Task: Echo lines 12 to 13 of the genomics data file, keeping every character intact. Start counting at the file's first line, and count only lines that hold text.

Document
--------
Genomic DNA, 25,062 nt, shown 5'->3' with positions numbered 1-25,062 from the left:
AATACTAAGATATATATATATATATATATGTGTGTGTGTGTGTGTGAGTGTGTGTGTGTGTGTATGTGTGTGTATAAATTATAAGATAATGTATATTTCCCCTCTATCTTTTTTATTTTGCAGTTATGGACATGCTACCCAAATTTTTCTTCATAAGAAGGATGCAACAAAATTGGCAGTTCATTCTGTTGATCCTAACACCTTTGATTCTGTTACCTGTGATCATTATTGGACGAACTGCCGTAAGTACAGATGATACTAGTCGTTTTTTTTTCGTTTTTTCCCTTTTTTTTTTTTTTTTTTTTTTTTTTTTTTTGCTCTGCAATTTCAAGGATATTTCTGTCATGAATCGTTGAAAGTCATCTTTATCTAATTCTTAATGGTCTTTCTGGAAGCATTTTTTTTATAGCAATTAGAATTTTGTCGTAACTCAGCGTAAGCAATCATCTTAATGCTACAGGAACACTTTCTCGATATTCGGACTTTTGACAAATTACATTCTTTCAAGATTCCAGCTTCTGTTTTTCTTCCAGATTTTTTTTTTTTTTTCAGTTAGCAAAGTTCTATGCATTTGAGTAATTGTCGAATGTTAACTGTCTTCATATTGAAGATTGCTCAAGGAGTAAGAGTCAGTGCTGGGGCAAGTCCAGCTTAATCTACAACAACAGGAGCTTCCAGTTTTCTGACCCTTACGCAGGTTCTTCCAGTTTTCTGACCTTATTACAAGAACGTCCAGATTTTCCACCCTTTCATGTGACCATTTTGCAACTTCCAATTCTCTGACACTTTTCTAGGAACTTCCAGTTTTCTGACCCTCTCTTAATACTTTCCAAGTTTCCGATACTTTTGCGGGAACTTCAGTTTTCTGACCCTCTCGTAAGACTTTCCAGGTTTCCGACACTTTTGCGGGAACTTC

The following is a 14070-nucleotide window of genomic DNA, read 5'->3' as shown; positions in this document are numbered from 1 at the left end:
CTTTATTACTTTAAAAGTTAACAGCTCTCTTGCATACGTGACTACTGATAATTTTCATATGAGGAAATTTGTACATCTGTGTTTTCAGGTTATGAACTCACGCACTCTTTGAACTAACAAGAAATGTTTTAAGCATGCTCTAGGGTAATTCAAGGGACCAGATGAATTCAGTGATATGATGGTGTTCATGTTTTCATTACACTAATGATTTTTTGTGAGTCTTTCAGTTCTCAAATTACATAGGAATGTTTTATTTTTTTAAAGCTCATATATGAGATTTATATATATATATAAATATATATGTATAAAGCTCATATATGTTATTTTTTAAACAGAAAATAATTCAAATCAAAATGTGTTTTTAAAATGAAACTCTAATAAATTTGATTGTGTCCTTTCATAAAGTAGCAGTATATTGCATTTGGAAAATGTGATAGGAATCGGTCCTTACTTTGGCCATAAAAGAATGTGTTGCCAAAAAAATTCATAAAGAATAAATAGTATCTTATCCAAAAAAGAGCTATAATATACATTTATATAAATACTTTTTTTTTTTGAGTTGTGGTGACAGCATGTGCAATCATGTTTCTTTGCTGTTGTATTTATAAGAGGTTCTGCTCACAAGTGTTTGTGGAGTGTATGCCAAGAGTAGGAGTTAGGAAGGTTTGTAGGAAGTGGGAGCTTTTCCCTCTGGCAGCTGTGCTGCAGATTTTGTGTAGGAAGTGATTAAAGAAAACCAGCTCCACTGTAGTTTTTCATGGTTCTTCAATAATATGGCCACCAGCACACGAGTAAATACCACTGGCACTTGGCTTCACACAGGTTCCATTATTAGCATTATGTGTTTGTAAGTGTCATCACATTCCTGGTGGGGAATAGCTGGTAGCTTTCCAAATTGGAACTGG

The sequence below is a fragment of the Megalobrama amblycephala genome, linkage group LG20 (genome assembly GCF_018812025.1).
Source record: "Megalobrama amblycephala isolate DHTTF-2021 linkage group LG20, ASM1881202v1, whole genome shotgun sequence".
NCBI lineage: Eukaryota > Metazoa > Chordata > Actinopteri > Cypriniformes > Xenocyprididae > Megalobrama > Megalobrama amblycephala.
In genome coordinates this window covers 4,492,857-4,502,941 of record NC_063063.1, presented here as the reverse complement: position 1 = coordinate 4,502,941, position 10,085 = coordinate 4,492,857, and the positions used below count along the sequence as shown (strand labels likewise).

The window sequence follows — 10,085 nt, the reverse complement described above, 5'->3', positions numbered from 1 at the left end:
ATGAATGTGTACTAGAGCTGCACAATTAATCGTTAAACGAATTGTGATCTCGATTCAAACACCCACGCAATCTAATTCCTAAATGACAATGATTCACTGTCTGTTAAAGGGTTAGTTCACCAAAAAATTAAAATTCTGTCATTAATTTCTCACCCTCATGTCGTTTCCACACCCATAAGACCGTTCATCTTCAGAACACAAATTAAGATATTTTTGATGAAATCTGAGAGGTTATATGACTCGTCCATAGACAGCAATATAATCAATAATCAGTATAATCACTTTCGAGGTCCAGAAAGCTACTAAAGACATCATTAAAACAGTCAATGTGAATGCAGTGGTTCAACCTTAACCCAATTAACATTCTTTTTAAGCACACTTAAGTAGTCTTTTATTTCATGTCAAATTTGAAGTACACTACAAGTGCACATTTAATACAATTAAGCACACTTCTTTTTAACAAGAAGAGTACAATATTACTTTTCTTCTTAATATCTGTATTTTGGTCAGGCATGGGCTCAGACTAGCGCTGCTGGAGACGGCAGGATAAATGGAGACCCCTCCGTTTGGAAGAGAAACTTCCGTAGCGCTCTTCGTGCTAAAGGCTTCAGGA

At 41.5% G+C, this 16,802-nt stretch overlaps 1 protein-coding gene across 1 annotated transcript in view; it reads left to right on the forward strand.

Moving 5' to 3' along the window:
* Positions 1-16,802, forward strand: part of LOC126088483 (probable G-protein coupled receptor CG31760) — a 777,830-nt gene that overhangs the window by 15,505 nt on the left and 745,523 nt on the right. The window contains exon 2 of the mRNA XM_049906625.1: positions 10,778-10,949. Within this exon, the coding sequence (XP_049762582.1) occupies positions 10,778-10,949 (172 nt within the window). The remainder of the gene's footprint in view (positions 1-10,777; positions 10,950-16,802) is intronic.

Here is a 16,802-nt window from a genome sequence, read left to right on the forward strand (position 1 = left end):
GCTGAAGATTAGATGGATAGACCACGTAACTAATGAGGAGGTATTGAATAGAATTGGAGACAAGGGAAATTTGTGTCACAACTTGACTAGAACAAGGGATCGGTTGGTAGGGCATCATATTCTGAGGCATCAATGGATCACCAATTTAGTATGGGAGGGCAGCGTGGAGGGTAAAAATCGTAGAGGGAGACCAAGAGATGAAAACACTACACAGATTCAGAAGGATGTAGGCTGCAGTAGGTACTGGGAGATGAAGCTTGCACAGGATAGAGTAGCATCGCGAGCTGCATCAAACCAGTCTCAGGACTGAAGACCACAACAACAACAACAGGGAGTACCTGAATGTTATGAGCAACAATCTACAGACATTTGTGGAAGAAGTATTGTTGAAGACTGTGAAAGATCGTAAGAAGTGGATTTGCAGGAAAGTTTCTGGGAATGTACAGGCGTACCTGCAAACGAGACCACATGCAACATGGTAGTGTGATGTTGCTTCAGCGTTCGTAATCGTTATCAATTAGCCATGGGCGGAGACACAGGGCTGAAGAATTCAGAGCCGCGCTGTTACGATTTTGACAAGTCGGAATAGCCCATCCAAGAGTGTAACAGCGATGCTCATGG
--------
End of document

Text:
Moving 5' to 3' along the window:
* Positions 1-16,802, forward strand: part of LOC126088483 (probable G-protein coupled receptor CG31760) — a 777,830-nt gene that overhangs the window by 15,505 nt on the left and 745,523 nt on the right. The window contains exon 2 of the mRNA XM_049906625.1: positions 10,778-10,949. Within this exon, the coding sequence (XP_049762582.1) occupies positions 10,778-10,949 (172 nt within the window). The remainder of the gene's footprint in view (positions 1-10,777; positions 10,950-16,802) is intronic.